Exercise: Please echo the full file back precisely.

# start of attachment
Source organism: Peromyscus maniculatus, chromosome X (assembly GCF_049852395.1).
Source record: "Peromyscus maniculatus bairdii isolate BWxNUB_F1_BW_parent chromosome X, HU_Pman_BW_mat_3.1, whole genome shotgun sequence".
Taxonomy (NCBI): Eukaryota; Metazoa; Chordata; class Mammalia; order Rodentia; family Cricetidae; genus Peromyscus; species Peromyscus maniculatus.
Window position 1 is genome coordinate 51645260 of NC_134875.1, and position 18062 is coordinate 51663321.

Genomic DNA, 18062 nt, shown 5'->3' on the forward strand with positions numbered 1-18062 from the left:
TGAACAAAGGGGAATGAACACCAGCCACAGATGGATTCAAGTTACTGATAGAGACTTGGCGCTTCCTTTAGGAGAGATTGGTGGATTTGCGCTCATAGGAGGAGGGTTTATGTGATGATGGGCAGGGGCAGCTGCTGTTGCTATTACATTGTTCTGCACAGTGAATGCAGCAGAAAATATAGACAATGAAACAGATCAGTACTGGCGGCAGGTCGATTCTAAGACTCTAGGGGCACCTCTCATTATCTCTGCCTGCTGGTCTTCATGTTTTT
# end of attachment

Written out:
Source organism: Peromyscus maniculatus, chromosome X (assembly GCF_049852395.1).
Source record: "Peromyscus maniculatus bairdii isolate BWxNUB_F1_BW_parent chromosome X, HU_Pman_BW_mat_3.1, whole genome shotgun sequence".
Taxonomy (NCBI): Eukaryota; Metazoa; Chordata; class Mammalia; order Rodentia; family Cricetidae; genus Peromyscus; species Peromyscus maniculatus.
Window position 1 is genome coordinate 51645260 of NC_134875.1, and position 18062 is coordinate 51663321.

Genomic DNA, 18062 nt, shown 5'->3' on the forward strand with positions numbered 1-18062 from the left:
TGAACAAAGGGGAATGAACACCAGCCACAGATGGATTCAAGTTACTGATAGAGACTTGGCGCTTCCTTTAGGAGAGATTGGTGGATTTGCGCTCATAGGAGGAGGGTTTATGTGATGATGGGCAGGGGCAGCTGCTGTTGCTATTACATTGTTCTGCACAGTGAATGCAGCAGAAAATATAGACAATGAAACAGATCAGTACTGGCGGCAGGTCGATTCTAAGACTCTAGGGGCACCTCTCATTATCTCTGCCTGCTGGTCTTCATGTTTTT